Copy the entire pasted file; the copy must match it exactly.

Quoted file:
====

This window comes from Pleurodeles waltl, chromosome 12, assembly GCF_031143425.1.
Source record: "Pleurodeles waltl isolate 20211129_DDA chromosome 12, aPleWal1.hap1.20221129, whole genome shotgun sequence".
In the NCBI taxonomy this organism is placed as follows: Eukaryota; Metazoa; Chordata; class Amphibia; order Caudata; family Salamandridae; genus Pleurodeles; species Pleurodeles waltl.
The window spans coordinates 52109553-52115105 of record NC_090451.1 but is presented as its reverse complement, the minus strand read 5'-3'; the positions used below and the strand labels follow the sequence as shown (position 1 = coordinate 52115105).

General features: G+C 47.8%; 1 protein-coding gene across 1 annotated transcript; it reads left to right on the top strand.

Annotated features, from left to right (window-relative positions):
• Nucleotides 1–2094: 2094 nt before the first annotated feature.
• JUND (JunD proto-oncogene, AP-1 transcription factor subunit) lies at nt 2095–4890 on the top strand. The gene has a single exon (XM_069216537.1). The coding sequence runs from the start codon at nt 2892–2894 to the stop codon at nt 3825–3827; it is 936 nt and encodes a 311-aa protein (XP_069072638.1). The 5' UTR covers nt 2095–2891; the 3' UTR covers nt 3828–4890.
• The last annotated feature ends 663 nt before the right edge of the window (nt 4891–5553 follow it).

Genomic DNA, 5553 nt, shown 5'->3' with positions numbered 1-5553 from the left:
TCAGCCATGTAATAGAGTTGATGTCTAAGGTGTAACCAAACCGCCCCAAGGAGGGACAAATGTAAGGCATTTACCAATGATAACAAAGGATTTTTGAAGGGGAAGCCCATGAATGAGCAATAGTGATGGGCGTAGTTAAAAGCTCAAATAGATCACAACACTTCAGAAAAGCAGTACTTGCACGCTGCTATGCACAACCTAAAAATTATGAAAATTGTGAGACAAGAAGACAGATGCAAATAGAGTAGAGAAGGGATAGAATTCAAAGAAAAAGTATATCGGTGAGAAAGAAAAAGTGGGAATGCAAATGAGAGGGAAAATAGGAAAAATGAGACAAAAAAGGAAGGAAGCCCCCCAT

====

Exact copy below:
This window comes from Pleurodeles waltl, chromosome 12, assembly GCF_031143425.1.
Source record: "Pleurodeles waltl isolate 20211129_DDA chromosome 12, aPleWal1.hap1.20221129, whole genome shotgun sequence".
In the NCBI taxonomy this organism is placed as follows: Eukaryota; Metazoa; Chordata; class Amphibia; order Caudata; family Salamandridae; genus Pleurodeles; species Pleurodeles waltl.
The window spans coordinates 52109553-52115105 of record NC_090451.1 but is presented as its reverse complement, the minus strand read 5'-3'; the positions used below and the strand labels follow the sequence as shown (position 1 = coordinate 52115105).

General features: G+C 47.8%; 1 protein-coding gene across 1 annotated transcript; it reads left to right on the top strand.

Annotated features, from left to right (window-relative positions):
• Nucleotides 1–2094: 2094 nt before the first annotated feature.
• JUND (JunD proto-oncogene, AP-1 transcription factor subunit) lies at nt 2095–4890 on the top strand. The gene has a single exon (XM_069216537.1). The coding sequence runs from the start codon at nt 2892–2894 to the stop codon at nt 3825–3827; it is 936 nt and encodes a 311-aa protein (XP_069072638.1). The 5' UTR covers nt 2095–2891; the 3' UTR covers nt 3828–4890.
• The last annotated feature ends 663 nt before the right edge of the window (nt 4891–5553 follow it).

Genomic DNA, 5553 nt, shown 5'->3' with positions numbered 1-5553 from the left:
TCAGCCATGTAATAGAGTTGATGTCTAAGGTGTAACCAAACCGCCCCAAGGAGGGACAAATGTAAGGCATTTACCAATGATAACAAAGGATTTTTGAAGGGGAAGCCCATGAATGAGCAATAGTGATGGGCGTAGTTAAAAGCTCAAATAGATCACAACACTTCAGAAAAGCAGTACTTGCACGCTGCTATGCACAACCTAAAAATTATGAAAATTGTGAGACAAGAAGACAGATGCAAATAGAGTAGAGAAGGGATAGAATTCAAAGAAAAAGTATATCGGTGAGAAAGAAAAAGTGGGAATGCAAATGAGAGGGAAAATAGGAAAAATGAGACAAAAAAGGAAGGAAGCCCCCCAT